STANWOOD — A Seattle man using a fake name, Breadwinner Breadwinner, offered $100 bills to “innocent looking” women to pick up painkillers with forged prescriptions around the Pacific Northwest, according to detectives.
The man, 21, was charged last week with leading organized crime, identity theft and forgery for a series of frauds in Everett, Marysville and Stanwood that began 2½ years ago.
A Stanwood detective uncovered his “organized and far-reaching enterprise,” prosecutors wrote.
On the evening of Oct. 21, 2016, a man in a puffy green coat told a pharmacist at the Marysville Safeway he was picking up cough syrup with codeine. It’s the active ingredient in a street cocktail known as “lean,” “purple drank” or “sizzurp.” The man was trying to pick up an unusual amount of the drug. He handed over paperwork with a female patient’s name, according to charging papers.
The pharmacy called the doctor, who said she didn’t sign the prescription. Police were called too. By then the man had left.
Under an hour later, a man in a green puffy coat tried to do the same thing at a nearby Rite Aid.
Court papers show the suspect was arrested for investigation of forging a prescription for the same drug near Gresham, Oregon, where he’d used a fake last name. Security footage showed him wearing a green ski coat, according to the charges. Within a week of being released from jail, local detectives believe he used the same fake name to try to get prescription cough syrup from a Safeway in Everett on Nov. 12, 2016.
Prosecutors allege the defendant would call ahead claiming to be the patient or a family member, and that a son or daughter would be showing up to pick up the painkiller. Then he would wait until 5 p.m. or later, when many medical offices have closed for the day, so the pharmacy could not confirm the records.
In the Everett case, someone called in advance claiming to be a mother, saying she was new to the area, and that her son would stop by soon for her medication.
A young man showed up in the late afternoon and gave the same 206 area code phone number from the Marysville frauds, charging papers say.
Again, he wanted to pick up an unusual amount of codeine. The pharmacist found the supposed prescriber did not work at the office listed on the paperwork.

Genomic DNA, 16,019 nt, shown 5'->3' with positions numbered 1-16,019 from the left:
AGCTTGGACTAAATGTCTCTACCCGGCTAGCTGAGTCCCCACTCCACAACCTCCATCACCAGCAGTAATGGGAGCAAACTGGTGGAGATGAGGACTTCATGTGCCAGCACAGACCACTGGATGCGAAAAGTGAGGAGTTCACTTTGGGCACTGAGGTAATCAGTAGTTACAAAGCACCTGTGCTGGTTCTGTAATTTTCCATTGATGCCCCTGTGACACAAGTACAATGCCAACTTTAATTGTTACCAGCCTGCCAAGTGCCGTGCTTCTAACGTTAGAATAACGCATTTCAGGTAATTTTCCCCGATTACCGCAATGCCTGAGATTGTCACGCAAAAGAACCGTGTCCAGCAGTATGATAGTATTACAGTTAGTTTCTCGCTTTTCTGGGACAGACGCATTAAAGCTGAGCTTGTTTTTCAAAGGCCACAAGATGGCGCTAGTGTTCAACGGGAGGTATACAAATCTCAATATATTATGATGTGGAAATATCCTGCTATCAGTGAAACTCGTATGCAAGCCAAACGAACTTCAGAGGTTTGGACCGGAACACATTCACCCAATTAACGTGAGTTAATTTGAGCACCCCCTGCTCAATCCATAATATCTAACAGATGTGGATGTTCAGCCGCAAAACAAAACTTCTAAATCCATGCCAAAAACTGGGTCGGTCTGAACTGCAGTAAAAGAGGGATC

By summer 2017, the man was using another tactic: recruiting women through Facebook, where he went by Breadwinner Breadwinner, to carry out fraud for him, the charges say.
One woman was caught trying to use a bogus prescription June 20, 2017, at a pharmacy in Anacortes. She reportedly told detectives she’d been recruited by a friend she’d known since eighth grade, and he’d offered her $100 to $200 per bottle of the codeine-laced syrup she could acquire through forgery. She recounted being picked up by the man in a gray BMW, and driving with him to a library in Lynnwood to make prints on special prescription paper. Her job, she reported, “was to be the innocent-looking person who presented the prescription.”
Another woman tried to get 60 tabs of oxycodone from a Safeway on Bainbridge Island on Aug. 2, 2017, with a prescription from a doctor who no longer worked at the clinic on the paperwork.
She told police she’d responded to a Facebook post where Breadwinner Breadwinner had asked people if they wanted to make some money.
Police asked her if she’d seen any pictures of the man on his Facebook page, according to a search warrant filed in the case.
“Yeah, with hella cash,” she replied.
Police responded to the Rite Aid in Stanwood on Aug. 23, 2017. A third woman told officers that a man — whom she identified by his legal name — offered her $100 to use a forged prescription.
Police stopped a gray BMW outside the Rite Aid. The man insisted to officers that he’d just been at the pharmacy to get a drink, but he had changed his mind.
Later the woman recounted how she’d known the man since middle school and had reconnected over Facebook. He gave her a story to tell the pharmacist: Her name would be Isabella, and she was picking up a prescription for her mother. He reportedly told her he’d stolen the paperwork from his own mother. She gave police the man’s phone number — the same digits from the Everett and Marysville cases.
Police got a warrant to review cell tower data for the man’s phone. It showed he’d been making calls in the Marysville area Oct. 21, 2016; in Everett on Nov. 12, 2016; in Anacortes on June 20, 2017; and in Stanwood on Aug. 23, 2017.
He was charged with five felony counts last week.
A summons was mailed to his family home in the Columbia City neighborhood of Seattle.
His arraignment is set for May 17.
Caleb Hutton: 425-339-3454; firstname.lastname@example.org. Twitter: @snocaleb.